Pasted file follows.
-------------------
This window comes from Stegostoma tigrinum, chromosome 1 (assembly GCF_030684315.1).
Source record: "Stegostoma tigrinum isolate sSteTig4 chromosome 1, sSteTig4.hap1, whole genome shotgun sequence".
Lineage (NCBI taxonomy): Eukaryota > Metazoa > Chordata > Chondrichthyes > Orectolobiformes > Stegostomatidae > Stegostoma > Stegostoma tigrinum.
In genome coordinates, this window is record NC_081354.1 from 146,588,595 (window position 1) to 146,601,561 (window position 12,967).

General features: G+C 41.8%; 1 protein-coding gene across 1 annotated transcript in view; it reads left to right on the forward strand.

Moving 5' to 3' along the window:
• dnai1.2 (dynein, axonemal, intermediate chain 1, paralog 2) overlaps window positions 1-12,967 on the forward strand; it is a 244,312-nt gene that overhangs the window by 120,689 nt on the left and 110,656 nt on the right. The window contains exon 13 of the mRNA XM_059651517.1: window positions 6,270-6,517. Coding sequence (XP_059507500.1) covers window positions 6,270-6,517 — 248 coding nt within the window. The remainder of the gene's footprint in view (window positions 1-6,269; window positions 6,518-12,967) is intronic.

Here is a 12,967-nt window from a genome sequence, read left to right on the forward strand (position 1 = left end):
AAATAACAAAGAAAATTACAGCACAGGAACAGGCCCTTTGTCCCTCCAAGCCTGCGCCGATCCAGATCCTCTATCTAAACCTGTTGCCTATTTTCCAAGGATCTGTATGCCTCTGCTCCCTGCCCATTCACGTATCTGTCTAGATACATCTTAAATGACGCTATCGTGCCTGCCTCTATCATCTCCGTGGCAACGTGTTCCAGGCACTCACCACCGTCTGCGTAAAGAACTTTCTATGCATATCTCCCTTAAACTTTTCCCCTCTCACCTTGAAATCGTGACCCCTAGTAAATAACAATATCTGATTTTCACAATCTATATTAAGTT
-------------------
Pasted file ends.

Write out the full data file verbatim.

This window comes from Stegostoma tigrinum, chromosome 1 (assembly GCF_030684315.1).
Source record: "Stegostoma tigrinum isolate sSteTig4 chromosome 1, sSteTig4.hap1, whole genome shotgun sequence".
Lineage (NCBI taxonomy): Eukaryota > Metazoa > Chordata > Chondrichthyes > Orectolobiformes > Stegostomatidae > Stegostoma > Stegostoma tigrinum.
In genome coordinates, this window is record NC_081354.1 from 146,588,595 (window position 1) to 146,601,561 (window position 12,967).

General features: G+C 41.8%; 1 protein-coding gene across 1 annotated transcript in view; it reads left to right on the forward strand.

Moving 5' to 3' along the window:
• dnai1.2 (dynein, axonemal, intermediate chain 1, paralog 2) overlaps window positions 1-12,967 on the forward strand; it is a 244,312-nt gene that overhangs the window by 120,689 nt on the left and 110,656 nt on the right. The window contains exon 13 of the mRNA XM_059651517.1: window positions 6,270-6,517. Coding sequence (XP_059507500.1) covers window positions 6,270-6,517 — 248 coding nt within the window. The remainder of the gene's footprint in view (window positions 1-6,269; window positions 6,518-12,967) is intronic.

Here is a 12,967-nt window from a genome sequence, read left to right on the forward strand (position 1 = left end):
AAATAACAAAGAAAATTACAGCACAGGAACAGGCCCTTTGTCCCTCCAAGCCTGCGCCGATCCAGATCCTCTATCTAAACCTGTTGCCTATTTTCCAAGGATCTGTATGCCTCTGCTCCCTGCCCATTCACGTATCTGTCTAGATACATCTTAAATGACGCTATCGTGCCTGCCTCTATCATCTCCGTGGCAACGTGTTCCAGGCACTCACCACCGTCTGCGTAAAGAACTTTCTATGCATATCTCCCTTAAACTTTTCCCCTCTCACCTTGAAATCGTGACCCCTAGTAAATAACAATATCTGATTTTCACAATCTATATTAAGTT